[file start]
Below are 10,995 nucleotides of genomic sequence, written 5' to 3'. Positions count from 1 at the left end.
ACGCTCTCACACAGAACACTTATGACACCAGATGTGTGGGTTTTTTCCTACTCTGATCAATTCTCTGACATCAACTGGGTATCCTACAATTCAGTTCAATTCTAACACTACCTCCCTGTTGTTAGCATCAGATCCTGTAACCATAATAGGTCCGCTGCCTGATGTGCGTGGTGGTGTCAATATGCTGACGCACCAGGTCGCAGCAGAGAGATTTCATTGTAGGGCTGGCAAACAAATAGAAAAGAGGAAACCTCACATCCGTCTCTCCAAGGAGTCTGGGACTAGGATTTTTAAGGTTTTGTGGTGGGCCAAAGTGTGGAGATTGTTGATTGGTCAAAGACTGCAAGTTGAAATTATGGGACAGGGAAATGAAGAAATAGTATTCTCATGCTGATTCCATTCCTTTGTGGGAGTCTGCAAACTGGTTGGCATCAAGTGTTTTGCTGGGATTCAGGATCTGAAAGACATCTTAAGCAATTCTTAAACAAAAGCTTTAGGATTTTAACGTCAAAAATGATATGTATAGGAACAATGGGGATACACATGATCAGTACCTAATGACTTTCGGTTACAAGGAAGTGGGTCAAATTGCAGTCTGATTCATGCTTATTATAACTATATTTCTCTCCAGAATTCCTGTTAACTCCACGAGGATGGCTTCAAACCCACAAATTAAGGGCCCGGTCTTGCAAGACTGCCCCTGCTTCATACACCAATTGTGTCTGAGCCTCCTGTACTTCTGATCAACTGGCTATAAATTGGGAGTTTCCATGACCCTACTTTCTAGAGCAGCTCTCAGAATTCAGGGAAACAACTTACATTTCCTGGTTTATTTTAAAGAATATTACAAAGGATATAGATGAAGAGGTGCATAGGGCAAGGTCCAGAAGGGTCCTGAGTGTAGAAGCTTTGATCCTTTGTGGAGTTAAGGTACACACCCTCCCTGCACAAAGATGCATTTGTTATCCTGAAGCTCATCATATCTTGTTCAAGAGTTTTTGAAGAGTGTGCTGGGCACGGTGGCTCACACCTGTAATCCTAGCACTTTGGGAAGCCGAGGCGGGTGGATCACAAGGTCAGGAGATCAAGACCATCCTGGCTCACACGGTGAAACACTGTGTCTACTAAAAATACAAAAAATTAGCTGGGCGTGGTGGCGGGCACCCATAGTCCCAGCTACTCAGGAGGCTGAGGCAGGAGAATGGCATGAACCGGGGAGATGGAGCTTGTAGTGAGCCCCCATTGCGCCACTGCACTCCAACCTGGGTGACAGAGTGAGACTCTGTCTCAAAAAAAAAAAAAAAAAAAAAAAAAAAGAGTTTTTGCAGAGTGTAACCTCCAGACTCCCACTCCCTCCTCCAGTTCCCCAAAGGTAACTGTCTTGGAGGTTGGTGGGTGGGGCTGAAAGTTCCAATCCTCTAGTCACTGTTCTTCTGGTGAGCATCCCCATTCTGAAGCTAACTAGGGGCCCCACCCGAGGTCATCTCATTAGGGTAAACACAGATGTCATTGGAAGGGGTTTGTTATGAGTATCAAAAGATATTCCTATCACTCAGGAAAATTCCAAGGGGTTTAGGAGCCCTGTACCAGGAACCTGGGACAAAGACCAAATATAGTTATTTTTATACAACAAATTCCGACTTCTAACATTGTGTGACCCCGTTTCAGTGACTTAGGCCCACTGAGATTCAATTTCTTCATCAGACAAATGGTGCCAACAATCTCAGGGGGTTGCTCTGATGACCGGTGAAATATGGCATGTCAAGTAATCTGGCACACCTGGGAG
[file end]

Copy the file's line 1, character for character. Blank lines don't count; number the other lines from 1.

Below are 10,995 nucleotides of genomic sequence, written 5' to 3'. Positions count from 1 at the left end.